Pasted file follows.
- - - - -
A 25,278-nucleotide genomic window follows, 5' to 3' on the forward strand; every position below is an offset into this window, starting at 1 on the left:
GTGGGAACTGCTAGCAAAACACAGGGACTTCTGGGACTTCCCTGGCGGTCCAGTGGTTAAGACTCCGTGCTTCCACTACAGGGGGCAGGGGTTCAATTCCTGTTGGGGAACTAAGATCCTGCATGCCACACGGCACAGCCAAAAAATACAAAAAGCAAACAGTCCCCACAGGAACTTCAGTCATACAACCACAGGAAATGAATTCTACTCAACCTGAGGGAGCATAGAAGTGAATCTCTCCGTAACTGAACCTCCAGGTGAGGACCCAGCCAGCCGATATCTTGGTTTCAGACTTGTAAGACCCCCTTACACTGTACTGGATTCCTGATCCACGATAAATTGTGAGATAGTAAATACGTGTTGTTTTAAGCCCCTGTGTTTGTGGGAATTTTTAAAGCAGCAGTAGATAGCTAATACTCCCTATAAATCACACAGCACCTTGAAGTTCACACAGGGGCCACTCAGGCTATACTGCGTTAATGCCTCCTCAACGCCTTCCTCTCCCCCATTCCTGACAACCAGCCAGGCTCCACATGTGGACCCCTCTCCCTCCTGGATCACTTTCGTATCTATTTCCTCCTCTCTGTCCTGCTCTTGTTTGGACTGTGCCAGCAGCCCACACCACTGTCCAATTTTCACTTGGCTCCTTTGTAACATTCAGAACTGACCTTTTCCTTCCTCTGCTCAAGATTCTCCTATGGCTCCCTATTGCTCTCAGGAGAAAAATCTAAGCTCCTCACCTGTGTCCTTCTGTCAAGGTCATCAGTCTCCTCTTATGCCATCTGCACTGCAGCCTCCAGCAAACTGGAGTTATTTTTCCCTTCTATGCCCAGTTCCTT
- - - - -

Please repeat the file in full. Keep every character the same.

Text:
A 25,278-nucleotide genomic window follows, 5' to 3' on the forward strand; every position below is an offset into this window, starting at 1 on the left:
GTGGGAACTGCTAGCAAAACACAGGGACTTCTGGGACTTCCCTGGCGGTCCAGTGGTTAAGACTCCGTGCTTCCACTACAGGGGGCAGGGGTTCAATTCCTGTTGGGGAACTAAGATCCTGCATGCCACACGGCACAGCCAAAAAATACAAAAAGCAAACAGTCCCCACAGGAACTTCAGTCATACAACCACAGGAAATGAATTCTACTCAACCTGAGGGAGCATAGAAGTGAATCTCTCCGTAACTGAACCTCCAGGTGAGGACCCAGCCAGCCGATATCTTGGTTTCAGACTTGTAAGACCCCCTTACACTGTACTGGATTCCTGATCCACGATAAATTGTGAGATAGTAAATACGTGTTGTTTTAAGCCCCTGTGTTTGTGGGAATTTTTAAAGCAGCAGTAGATAGCTAATACTCCCTATAAATCACACAGCACCTTGAAGTTCACACAGGGGCCACTCAGGCTATACTGCGTTAATGCCTCCTCAACGCCTTCCTCTCCCCCATTCCTGACAACCAGCCAGGCTCCACATGTGGACCCCTCTCCCTCCTGGATCACTTTCGTATCTATTTCCTCCTCTCTGTCCTGCTCTTGTTTGGACTGTGCCAGCAGCCCACACCACTGTCCAATTTTCACTTGGCTCCTTTGTAACATTCAGAACTGACCTTTTCCTTCCTCTGCTCAAGATTCTCCTATGGCTCCCTATTGCTCTCAGGAGAAAAATCTAAGCTCCTCACCTGTGTCCTTCTGTCAAGGTCATCAGTCTCCTCTTATGCCATCTGCACTGCAGCCTCCAGCAAACTGGAGTTATTTTTCCCTTCTATGCCCAGTTCCTT